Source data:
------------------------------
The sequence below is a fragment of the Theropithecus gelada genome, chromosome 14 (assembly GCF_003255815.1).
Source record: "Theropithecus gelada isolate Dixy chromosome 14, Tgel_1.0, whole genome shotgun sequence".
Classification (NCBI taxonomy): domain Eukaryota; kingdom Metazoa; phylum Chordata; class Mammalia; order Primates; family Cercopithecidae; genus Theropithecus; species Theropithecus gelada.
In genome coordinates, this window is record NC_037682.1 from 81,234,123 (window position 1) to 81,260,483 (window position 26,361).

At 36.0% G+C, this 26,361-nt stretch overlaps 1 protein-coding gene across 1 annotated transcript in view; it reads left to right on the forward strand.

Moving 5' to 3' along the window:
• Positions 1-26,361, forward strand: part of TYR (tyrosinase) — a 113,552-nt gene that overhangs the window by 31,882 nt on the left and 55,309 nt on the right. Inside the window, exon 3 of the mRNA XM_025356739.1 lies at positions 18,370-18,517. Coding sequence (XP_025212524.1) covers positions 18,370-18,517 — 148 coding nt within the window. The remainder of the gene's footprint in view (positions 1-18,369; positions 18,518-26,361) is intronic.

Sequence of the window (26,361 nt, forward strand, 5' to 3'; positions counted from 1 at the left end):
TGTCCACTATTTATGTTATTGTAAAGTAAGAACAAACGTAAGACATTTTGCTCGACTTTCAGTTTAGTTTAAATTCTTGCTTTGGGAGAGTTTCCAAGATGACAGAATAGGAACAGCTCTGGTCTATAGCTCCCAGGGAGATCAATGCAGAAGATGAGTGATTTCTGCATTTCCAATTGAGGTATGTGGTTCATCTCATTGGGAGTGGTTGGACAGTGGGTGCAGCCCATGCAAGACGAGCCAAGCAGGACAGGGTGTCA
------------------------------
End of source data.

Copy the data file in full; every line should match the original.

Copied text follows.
The sequence below is a fragment of the Theropithecus gelada genome, chromosome 14 (assembly GCF_003255815.1).
Source record: "Theropithecus gelada isolate Dixy chromosome 14, Tgel_1.0, whole genome shotgun sequence".
Classification (NCBI taxonomy): domain Eukaryota; kingdom Metazoa; phylum Chordata; class Mammalia; order Primates; family Cercopithecidae; genus Theropithecus; species Theropithecus gelada.
In genome coordinates, this window is record NC_037682.1 from 81,234,123 (window position 1) to 81,260,483 (window position 26,361).

At 36.0% G+C, this 26,361-nt stretch overlaps 1 protein-coding gene across 1 annotated transcript in view; it reads left to right on the forward strand.

Moving 5' to 3' along the window:
• Positions 1-26,361, forward strand: part of TYR (tyrosinase) — a 113,552-nt gene that overhangs the window by 31,882 nt on the left and 55,309 nt on the right. Inside the window, exon 3 of the mRNA XM_025356739.1 lies at positions 18,370-18,517. Coding sequence (XP_025212524.1) covers positions 18,370-18,517 — 148 coding nt within the window. The remainder of the gene's footprint in view (positions 1-18,369; positions 18,518-26,361) is intronic.

Sequence of the window (26,361 nt, forward strand, 5' to 3'; positions counted from 1 at the left end):
TGTCCACTATTTATGTTATTGTAAAGTAAGAACAAACGTAAGACATTTTGCTCGACTTTCAGTTTAGTTTAAATTCTTGCTTTGGGAGAGTTTCCAAGATGACAGAATAGGAACAGCTCTGGTCTATAGCTCCCAGGGAGATCAATGCAGAAGATGAGTGATTTCTGCATTTCCAATTGAGGTATGTGGTTCATCTCATTGGGAGTGGTTGGACAGTGGGTGCAGCCCATGCAAGACGAGCCAAGCAGGACAGGGTGTCA